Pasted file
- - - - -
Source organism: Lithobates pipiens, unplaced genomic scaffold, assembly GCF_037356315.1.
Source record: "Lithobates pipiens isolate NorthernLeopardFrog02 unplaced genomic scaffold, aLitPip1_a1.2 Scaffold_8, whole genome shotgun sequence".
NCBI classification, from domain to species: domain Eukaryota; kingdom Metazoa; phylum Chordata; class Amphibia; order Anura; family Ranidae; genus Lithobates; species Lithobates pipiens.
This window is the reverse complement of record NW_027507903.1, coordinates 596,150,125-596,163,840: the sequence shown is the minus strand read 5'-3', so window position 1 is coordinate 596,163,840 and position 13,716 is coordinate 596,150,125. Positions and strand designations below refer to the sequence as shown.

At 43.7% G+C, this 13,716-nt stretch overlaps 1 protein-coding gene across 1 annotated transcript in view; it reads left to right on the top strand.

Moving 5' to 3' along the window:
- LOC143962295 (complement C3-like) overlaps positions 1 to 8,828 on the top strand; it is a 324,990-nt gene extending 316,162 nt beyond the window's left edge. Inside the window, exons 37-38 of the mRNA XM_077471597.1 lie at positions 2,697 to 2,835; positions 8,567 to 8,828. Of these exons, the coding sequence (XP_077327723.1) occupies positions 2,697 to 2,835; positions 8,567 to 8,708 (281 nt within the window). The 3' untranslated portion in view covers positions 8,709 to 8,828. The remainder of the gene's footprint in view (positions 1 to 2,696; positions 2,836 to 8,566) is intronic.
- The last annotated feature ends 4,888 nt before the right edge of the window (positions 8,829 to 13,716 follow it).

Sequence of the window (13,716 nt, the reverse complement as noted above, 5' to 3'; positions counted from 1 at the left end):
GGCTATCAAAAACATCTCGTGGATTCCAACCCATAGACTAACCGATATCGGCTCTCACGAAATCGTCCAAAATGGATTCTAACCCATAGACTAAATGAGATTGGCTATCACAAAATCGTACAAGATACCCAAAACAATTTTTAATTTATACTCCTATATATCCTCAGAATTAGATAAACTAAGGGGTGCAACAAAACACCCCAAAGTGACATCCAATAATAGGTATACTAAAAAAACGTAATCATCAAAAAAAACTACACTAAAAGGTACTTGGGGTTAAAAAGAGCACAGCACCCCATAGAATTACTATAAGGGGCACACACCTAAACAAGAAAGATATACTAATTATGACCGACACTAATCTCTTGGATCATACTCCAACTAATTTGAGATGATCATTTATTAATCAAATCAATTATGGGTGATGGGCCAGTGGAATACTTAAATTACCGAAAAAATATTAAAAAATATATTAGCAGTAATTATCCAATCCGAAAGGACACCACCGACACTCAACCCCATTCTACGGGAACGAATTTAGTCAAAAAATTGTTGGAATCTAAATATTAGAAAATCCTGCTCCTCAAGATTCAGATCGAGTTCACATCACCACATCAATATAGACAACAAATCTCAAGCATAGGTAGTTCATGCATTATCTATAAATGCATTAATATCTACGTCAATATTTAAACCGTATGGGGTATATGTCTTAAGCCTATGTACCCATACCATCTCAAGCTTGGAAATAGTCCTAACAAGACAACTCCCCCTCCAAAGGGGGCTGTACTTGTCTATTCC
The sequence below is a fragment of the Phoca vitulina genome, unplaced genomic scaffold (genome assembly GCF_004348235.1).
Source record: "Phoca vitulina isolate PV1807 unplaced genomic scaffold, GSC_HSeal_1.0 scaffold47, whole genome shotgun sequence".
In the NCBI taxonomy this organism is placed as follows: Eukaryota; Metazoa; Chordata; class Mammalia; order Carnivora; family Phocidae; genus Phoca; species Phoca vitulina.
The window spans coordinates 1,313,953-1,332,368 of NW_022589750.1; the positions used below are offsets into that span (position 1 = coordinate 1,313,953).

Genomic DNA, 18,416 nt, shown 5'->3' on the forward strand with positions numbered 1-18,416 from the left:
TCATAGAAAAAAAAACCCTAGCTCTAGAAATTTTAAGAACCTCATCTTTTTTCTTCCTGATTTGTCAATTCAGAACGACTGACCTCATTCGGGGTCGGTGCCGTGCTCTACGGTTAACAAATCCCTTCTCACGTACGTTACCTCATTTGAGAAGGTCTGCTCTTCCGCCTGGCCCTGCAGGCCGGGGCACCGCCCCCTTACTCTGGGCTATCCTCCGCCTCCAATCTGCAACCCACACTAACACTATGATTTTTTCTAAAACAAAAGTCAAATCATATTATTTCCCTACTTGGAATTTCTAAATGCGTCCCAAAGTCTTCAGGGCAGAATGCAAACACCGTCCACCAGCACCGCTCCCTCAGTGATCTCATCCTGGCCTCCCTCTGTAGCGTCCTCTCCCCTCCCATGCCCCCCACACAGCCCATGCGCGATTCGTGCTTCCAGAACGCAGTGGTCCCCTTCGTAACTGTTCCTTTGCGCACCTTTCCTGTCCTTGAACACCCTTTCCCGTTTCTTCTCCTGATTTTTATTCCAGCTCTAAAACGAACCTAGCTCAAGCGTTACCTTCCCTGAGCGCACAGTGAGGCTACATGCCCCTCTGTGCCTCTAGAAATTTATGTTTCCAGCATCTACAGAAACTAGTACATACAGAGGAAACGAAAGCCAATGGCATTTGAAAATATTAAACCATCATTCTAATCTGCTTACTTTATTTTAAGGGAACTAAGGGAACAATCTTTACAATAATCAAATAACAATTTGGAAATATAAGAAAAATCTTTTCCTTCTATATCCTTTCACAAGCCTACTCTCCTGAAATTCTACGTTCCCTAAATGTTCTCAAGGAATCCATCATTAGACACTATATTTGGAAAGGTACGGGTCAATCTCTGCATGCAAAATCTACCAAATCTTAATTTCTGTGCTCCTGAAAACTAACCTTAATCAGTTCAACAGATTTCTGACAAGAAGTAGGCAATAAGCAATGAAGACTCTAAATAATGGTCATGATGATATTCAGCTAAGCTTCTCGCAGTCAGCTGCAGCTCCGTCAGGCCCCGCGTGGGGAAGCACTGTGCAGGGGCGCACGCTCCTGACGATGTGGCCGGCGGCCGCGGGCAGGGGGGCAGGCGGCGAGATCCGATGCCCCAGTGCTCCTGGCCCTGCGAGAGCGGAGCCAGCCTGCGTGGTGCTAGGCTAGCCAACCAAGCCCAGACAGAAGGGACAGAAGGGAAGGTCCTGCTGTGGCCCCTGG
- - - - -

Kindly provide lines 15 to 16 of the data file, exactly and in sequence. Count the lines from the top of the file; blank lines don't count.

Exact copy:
Genomic DNA, 18,416 nt, shown 5'->3' on the forward strand with positions numbered 1-18,416 from the left:
TCATAGAAAAAAAAACCCTAGCTCTAGAAATTTTAAGAACCTCATCTTTTTTCTTCCTGATTTGTCAATTCAGAACGACTGACCTCATTCGGGGTCGGTGCCGTGCTCTACGGTTAACAAATCCCTTCTCACGTACGTTACCTCATTTGAGAAGGTCTGCTCTTCCGCCTGGCCCTGCAGGCCGGGGCACCGCCCCCTTACTCTGGGCTATCCTCCGCCTCCAATCTGCAACCCACACTAACACTATGATTTTTTCTAAAACAAAAGTCAAATCATATTATTTCCCTACTTGGAATTTCTAAATGCGTCCCAAAGTCTTCAGGGCAGAATGCAAACACCGTCCACCAGCACCGCTCCCTCAGTGATCTCATCCTGGCCTCCCTCTGTAGCGTCCTCTCCCCTCCCATGCCCCCCACACAGCCCATGCGCGATTCGTGCTTCCAGAACGCAGTGGTCCCCTTCGTAACTGTTCCTTTGCGCACCTTTCCTGTCCTTGAACACCCTTTCCCGTTTCTTCTCCTGATTTTTATTCCAGCTCTAAAACGAACCTAGCTCAAGCGTTACCTTCCCTGAGCGCACAGTGAGGCTACATGCCCCTCTGTGCCTCTAGAAATTTATGTTTCCAGCATCTACAGAAACTAGTACATACAGAGGAAACGAAAGCCAATGGCATTTGAAAATATTAAACCATCATTCTAATCTGCTTACTTTATTTTAAGGGAACTAAGGGAACAATCTTTACAATAATCAAATAACAATTTGGAAATATAAGAAAAATCTTTTCCTTCTATATCCTTTCACAAGCCTACTCTCCTGAAATTCTACGTTCCCTAAATGTTCTCAAGGAATCCATCATTAGACACTATATTTGGAAAGGTACGGGTCAATCTCTGCATGCAAAATCTACCAAATCTTAATTTCTGTGCTCCTGAAAACTAACCTTAATCAGTTCAACAGATTTCTGACAAGAAGTAGGCAATAAGCAATGAAGACTCTAAATAATGGTCATGATGATATTCAGCTAAGCTTCTCGCAGTCAGCTGCAGCTCCGTCAGGCCCCGCGTGGGGAAGCACTGTGCAGGGGCGCACGCTCCTGACGATGTGGCCGGCGGCCGCGGGCAGGGGGGCAGGCGGCGAGATCCGATGCCCCAGTGCTCCTGGCCCTGCGAGAGCGGAGCCAGCCTGCGTGGTGCTAGGCTAGCCAACCAAGCCCAGACAGAAGGGACAGAAGGGAAGGTCCTGCTGTGGCCCCTGG